Good ol’ Richard Pryor, who had me at, “You sure you got the right case?!” in the movie, “Stir Crazy,” could really cap off a story with his talkative eyes. He once …
Good ol’ Richard Pryor, who had me at, “You sure you got the right case?!” in the movie, “Stir Crazy,” could really cap off a story with his talkative eyes. He once related how he was performing for a captivated audience in a high-security prison and later asked one gargantuan, quadruple-murderer, “Why did you kill everyone in the house?”
He nonchalantly answered, “Well, they was home.”
Pryor said with trembling dismay, “I was right there among the baddest-of-the-bad. I talked to the brothers and they was honest with me.” Then with wildly widening eyes he gasped, “Thank God we got penitentiaries!”
Well, I’ll drink to that, although not prudent at this time. Imagine a country where ice-cold, sadistic killers are suddenly let out of prison. Well, OK, that does currently describe our national situation, but now imagine if you will, suddenly there are very few cops, and those remaining are increasingly underpaid, always under scrutiny and under fire. Ah geez; I’m again describing our grim reality.
The treatment of law enforcement nationally is downright frightening. As open and wide-spread evil becomes more commonplace everyday — cities burning, innocents dragged from vehicles and beaten without repercussion — I shudder to leave my house.
OK, you got me again. I always have preferred not leaving my house, but like Pryor, I gasp, “Thank God we got policemen!”
I would ask any anti-cop zealot: If you’re being chased by an angry mob of Quakers intent on beating you senseless and stealing your expensive new sneakers, who ya gonna call? Exactly!
But there’s a problem. Like any vocation, not all policemen are good people. There are bad cops, bad judges, bad barbers … heck, you’ll even stumble upon a degenerate roofer from time to time. But when that impostor is someone paid to protect and omit a sense of calming trust, it stands out like a sore thumb. And like a wicked man masquerading as a Godly preacher whose punishment is a hotter corner of hell, so should a trusted public servant’s.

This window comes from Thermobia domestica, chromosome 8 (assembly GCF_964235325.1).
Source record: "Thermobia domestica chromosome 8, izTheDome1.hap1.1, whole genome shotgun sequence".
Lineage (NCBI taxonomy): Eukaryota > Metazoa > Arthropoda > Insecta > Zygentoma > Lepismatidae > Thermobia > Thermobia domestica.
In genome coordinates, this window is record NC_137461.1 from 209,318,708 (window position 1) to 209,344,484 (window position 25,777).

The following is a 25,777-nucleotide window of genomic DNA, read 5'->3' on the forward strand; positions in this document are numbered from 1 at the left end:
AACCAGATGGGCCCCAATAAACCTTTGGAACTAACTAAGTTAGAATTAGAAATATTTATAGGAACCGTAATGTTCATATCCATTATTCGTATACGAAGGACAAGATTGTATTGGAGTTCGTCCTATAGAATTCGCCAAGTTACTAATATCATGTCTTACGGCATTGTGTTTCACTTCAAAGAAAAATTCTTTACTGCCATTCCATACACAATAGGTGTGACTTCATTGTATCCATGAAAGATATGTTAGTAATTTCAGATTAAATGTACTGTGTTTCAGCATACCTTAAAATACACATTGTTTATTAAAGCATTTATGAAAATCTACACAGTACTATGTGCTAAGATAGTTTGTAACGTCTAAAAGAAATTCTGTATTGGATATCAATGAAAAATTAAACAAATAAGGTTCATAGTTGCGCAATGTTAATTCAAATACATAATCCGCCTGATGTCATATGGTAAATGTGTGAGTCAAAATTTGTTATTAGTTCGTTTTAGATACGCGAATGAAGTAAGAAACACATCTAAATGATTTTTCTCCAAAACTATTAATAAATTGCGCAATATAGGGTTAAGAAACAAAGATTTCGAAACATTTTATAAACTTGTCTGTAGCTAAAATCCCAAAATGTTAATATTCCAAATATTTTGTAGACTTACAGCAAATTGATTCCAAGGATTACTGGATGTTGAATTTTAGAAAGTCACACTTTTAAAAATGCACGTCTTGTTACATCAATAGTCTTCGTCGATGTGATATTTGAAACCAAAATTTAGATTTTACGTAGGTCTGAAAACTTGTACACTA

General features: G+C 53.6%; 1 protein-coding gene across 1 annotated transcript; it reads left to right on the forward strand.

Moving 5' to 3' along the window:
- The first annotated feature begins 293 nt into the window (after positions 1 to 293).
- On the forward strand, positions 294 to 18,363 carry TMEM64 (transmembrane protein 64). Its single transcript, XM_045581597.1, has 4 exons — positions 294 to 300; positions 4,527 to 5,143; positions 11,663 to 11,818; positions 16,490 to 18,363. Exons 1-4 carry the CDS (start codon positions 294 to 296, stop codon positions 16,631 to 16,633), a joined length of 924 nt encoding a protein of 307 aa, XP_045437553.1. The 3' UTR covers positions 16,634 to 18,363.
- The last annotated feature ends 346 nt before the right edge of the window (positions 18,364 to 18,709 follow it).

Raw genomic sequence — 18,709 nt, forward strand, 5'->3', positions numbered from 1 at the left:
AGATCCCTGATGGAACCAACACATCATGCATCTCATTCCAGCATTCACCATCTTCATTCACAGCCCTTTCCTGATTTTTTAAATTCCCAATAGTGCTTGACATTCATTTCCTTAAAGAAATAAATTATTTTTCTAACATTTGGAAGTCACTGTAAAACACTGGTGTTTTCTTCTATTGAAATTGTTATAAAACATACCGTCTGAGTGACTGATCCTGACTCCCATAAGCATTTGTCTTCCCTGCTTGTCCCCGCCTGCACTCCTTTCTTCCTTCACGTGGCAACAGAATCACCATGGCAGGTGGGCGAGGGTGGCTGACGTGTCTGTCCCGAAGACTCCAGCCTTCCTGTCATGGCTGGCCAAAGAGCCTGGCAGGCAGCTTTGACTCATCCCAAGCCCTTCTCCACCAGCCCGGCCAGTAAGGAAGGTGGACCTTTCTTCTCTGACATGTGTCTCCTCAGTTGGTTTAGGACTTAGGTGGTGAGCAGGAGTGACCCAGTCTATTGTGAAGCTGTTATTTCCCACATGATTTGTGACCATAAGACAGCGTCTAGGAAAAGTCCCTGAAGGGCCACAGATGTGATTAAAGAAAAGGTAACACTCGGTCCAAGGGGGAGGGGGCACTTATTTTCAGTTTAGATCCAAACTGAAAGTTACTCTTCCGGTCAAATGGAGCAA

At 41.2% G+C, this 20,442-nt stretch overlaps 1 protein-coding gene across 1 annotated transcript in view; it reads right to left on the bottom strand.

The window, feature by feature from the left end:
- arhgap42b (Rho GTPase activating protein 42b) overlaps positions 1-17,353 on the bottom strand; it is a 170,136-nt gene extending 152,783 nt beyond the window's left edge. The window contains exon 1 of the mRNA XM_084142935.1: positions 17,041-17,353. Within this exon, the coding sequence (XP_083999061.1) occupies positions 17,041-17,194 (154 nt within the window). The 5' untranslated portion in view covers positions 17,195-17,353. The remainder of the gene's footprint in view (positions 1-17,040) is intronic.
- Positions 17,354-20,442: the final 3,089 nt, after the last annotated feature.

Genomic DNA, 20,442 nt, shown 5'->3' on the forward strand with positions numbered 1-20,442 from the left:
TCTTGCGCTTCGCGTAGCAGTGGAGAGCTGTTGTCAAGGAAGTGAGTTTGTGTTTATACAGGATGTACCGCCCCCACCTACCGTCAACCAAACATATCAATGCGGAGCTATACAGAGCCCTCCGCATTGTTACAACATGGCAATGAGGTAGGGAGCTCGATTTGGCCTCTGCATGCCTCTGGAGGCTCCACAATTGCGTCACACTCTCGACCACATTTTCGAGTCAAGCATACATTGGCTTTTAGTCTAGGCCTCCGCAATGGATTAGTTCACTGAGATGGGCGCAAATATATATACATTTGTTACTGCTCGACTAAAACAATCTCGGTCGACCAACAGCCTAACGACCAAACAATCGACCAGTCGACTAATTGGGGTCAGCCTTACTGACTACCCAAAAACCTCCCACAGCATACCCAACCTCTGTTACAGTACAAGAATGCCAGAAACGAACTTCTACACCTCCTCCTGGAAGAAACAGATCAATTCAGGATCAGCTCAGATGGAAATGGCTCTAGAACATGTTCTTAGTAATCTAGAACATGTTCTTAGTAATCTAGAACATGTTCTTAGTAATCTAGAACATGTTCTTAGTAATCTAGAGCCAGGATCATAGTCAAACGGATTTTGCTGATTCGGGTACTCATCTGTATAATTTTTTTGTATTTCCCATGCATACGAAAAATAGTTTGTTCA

I have a mini-solution for the persecuted policeman, most of whom are disgusted by the bullies among them. When approaching a potential perp, ask yourself, “WWAD?” Yes, “what would Andy Griffith do?” We all know Barney Fife puffed up occasionally, accidentally discharging his firearm with his allotted one bullet hitting inches from his foot, but how did Andy handle himself while proudly sporting that uniform?
Sheriff Andy Taylor was a friend to the community who sincerely liked his fellow citizens. Stopping to visit Floyd the Barber was common during Andy’s beat. “How you doin’ today Goober?” “Mornin’ Mister Sprague; that sure is a swell-lookin’ bow tie.” “Hubba hubba, Miss Krump.”
Mayberry was pretty lily white, but I know Andy would treat all suspects the same, whether White, Black or even an albino from rival Mt. Pilot. Ya see, Sheriff Taylor didn’t see color or sexuality and never saw guilt prematurely. If every policeman left the house each morning with that kind of welcoming mentality, this society would be much better served and protected.
True, this isn’t little Mayberry and it’s not the ’50s, but can’t we go back? I’m not advocating allowing the town drunk to ride his cow into the jail, grab the keys and let himself out in the morning, but isn’t there some middle ground between Andy of Mayberry and Derek of Minneapolis?
I know my advice is unsolicited and possibly not welcomed, but maybe that’s just part of my charm. To any officer in that meany-minority, I might suggest: Don’t encourage us to fear you; condition us to respect you. Act as if you hope we’re innocent; not determined to find us guilty of something. Also, maybe land on the gentler side of “borderline” once in a while.
And for God’s sake, would it kill you to say, “Sleep tight; don’t let the bedbugs bite” as you slam that cell door?